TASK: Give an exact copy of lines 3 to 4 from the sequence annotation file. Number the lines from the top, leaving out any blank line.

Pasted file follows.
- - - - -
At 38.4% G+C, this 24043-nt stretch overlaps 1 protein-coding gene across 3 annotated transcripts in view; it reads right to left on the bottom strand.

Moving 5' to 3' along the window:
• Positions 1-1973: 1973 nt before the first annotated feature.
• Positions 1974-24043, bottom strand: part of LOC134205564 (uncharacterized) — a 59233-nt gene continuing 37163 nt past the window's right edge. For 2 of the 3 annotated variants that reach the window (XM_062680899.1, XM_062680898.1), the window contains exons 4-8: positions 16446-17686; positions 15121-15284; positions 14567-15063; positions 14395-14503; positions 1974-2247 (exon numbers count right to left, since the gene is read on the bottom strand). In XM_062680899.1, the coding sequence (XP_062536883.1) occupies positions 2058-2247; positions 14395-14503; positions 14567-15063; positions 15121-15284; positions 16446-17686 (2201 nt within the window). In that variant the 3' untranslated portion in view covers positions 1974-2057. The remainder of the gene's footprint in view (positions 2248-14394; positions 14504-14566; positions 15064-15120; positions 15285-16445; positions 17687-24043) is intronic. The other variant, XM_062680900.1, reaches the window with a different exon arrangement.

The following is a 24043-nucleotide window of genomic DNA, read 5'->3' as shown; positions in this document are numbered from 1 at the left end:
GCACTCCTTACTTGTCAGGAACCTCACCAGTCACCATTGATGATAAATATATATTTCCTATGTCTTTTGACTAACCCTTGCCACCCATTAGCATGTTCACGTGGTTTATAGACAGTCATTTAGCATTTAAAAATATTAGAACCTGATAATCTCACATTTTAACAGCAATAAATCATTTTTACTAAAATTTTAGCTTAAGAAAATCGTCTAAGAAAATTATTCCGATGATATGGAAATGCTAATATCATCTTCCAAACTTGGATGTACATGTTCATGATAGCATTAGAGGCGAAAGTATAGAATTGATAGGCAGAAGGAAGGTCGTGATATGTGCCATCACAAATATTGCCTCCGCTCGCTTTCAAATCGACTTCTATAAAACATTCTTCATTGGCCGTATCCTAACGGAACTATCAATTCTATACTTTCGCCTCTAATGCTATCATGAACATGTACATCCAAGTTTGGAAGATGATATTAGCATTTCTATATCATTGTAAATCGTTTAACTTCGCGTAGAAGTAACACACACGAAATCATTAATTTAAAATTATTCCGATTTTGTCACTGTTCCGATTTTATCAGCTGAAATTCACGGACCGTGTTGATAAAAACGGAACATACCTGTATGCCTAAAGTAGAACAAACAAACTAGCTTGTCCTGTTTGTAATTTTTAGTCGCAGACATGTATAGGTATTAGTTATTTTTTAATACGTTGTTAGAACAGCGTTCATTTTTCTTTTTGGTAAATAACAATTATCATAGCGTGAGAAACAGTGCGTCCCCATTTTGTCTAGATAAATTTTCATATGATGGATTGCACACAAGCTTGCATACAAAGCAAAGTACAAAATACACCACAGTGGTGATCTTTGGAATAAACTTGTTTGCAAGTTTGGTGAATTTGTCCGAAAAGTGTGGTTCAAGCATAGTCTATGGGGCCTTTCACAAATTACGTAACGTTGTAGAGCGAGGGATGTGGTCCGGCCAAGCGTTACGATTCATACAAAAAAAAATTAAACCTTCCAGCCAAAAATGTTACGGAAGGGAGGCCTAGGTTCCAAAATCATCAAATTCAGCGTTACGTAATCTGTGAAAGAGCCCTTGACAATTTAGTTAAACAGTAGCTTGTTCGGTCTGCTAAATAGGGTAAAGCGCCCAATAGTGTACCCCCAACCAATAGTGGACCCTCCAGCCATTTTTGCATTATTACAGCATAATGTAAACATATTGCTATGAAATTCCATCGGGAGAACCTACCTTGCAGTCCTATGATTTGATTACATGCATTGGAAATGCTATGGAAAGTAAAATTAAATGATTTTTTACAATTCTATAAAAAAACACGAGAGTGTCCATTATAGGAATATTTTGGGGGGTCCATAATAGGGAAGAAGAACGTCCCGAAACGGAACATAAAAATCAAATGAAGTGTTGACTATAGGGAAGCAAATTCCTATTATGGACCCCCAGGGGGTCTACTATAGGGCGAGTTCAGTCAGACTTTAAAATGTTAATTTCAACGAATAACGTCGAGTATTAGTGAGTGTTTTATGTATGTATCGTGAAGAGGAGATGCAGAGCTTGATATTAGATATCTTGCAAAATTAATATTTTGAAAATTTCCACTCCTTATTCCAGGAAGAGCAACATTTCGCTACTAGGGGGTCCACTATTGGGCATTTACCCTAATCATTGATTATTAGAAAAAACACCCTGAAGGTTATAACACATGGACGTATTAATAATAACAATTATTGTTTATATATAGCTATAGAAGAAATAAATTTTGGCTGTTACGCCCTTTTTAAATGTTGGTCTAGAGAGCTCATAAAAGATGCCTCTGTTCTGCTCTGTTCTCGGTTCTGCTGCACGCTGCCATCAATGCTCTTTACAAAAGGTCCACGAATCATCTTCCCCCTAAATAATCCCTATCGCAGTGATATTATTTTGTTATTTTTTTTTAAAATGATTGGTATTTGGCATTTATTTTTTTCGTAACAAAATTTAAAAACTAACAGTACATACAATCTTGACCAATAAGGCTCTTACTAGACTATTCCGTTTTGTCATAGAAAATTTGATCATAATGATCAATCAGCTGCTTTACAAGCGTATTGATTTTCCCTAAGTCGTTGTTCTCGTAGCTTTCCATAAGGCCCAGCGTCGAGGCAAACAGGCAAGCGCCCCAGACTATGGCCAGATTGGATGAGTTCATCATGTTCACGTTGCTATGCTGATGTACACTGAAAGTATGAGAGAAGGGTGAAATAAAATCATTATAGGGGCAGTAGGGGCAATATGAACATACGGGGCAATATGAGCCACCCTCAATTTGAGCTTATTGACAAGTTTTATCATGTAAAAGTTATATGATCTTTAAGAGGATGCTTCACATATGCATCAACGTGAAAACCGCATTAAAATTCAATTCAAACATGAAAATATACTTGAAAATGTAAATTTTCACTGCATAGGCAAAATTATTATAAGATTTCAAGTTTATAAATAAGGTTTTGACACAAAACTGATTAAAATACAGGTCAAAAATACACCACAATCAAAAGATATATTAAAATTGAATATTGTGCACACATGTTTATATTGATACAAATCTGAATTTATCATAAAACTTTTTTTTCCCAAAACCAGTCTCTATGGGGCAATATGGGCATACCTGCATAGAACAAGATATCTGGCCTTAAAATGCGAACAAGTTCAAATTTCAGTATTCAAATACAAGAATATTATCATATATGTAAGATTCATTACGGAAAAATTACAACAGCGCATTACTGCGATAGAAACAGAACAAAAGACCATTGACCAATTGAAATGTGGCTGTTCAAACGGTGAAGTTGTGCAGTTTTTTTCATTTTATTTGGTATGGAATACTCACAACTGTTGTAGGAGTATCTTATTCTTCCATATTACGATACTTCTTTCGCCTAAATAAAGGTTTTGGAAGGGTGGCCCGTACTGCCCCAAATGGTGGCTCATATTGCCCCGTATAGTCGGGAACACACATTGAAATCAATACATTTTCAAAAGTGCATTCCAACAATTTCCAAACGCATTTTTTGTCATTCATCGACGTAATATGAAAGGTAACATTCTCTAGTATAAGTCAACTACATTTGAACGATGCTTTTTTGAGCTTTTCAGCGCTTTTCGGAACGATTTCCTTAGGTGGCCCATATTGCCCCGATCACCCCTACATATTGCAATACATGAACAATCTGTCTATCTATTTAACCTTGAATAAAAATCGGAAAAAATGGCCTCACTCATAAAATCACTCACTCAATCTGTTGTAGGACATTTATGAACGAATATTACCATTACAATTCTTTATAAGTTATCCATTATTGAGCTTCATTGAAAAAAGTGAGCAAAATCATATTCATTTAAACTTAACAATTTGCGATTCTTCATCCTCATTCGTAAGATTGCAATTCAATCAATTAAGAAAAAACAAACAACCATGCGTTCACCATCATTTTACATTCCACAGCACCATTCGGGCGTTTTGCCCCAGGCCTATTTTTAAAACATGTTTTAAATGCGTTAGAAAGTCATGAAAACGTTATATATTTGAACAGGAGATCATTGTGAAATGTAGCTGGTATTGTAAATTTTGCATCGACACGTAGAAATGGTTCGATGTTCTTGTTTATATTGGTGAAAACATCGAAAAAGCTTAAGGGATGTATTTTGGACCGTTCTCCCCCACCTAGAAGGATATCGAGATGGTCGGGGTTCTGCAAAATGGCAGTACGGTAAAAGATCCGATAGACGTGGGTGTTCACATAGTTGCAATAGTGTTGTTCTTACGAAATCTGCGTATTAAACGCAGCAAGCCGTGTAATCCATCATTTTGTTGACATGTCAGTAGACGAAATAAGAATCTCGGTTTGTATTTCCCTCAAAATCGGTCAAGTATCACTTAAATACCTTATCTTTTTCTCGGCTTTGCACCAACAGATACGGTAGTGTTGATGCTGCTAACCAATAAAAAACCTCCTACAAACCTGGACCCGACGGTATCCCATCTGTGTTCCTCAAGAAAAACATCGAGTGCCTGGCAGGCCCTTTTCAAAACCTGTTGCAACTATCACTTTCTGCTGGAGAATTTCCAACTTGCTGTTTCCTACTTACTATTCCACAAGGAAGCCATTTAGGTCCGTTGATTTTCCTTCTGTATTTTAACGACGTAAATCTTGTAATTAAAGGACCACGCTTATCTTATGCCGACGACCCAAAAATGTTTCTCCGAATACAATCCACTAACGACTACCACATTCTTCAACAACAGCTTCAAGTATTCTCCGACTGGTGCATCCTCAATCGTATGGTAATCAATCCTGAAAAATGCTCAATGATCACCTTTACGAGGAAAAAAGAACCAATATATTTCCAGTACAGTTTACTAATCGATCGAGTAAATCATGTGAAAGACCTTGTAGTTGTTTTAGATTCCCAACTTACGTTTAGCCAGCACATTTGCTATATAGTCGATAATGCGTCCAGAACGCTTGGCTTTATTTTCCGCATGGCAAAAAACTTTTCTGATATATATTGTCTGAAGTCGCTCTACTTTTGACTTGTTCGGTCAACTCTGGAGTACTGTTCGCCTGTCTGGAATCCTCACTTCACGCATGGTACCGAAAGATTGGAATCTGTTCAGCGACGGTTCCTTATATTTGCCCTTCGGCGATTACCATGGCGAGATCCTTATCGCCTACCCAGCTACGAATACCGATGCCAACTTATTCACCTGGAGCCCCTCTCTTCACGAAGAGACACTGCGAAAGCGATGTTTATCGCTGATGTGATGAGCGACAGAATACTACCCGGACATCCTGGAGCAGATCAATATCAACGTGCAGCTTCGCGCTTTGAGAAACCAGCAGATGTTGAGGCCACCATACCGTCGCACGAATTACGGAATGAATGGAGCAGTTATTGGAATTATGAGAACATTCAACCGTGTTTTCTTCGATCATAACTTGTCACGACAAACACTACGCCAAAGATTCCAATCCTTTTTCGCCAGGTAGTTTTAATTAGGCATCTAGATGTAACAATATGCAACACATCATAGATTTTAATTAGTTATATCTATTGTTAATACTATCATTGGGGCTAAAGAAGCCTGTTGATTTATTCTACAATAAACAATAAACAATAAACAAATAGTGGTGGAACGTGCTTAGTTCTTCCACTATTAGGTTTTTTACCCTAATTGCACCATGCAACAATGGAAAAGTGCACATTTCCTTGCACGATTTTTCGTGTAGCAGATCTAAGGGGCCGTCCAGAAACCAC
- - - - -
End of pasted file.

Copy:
• Positions 1-1973: 1973 nt before the first annotated feature.
• Positions 1974-24043, bottom strand: part of LOC134205564 (uncharacterized) — a 59233-nt gene continuing 37163 nt past the window's right edge. For 2 of the 3 annotated variants that reach the window (XM_062680899.1, XM_062680898.1), the window contains exons 4-8: positions 16446-17686; positions 15121-15284; positions 14567-15063; positions 14395-14503; positions 1974-2247 (exon numbers count right to left, since the gene is read on the bottom strand). In XM_062680899.1, the coding sequence (XP_062536883.1) occupies positions 2058-2247; positions 14395-14503; positions 14567-15063; positions 15121-15284; positions 16446-17686 (2201 nt within the window). In that variant the 3' untranslated portion in view covers positions 1974-2057. The remainder of the gene's footprint in view (positions 2248-14394; positions 14504-14566; positions 15064-15120; positions 15285-16445; positions 17687-24043) is intronic. The other variant, XM_062680900.1, reaches the window with a different exon arrangement.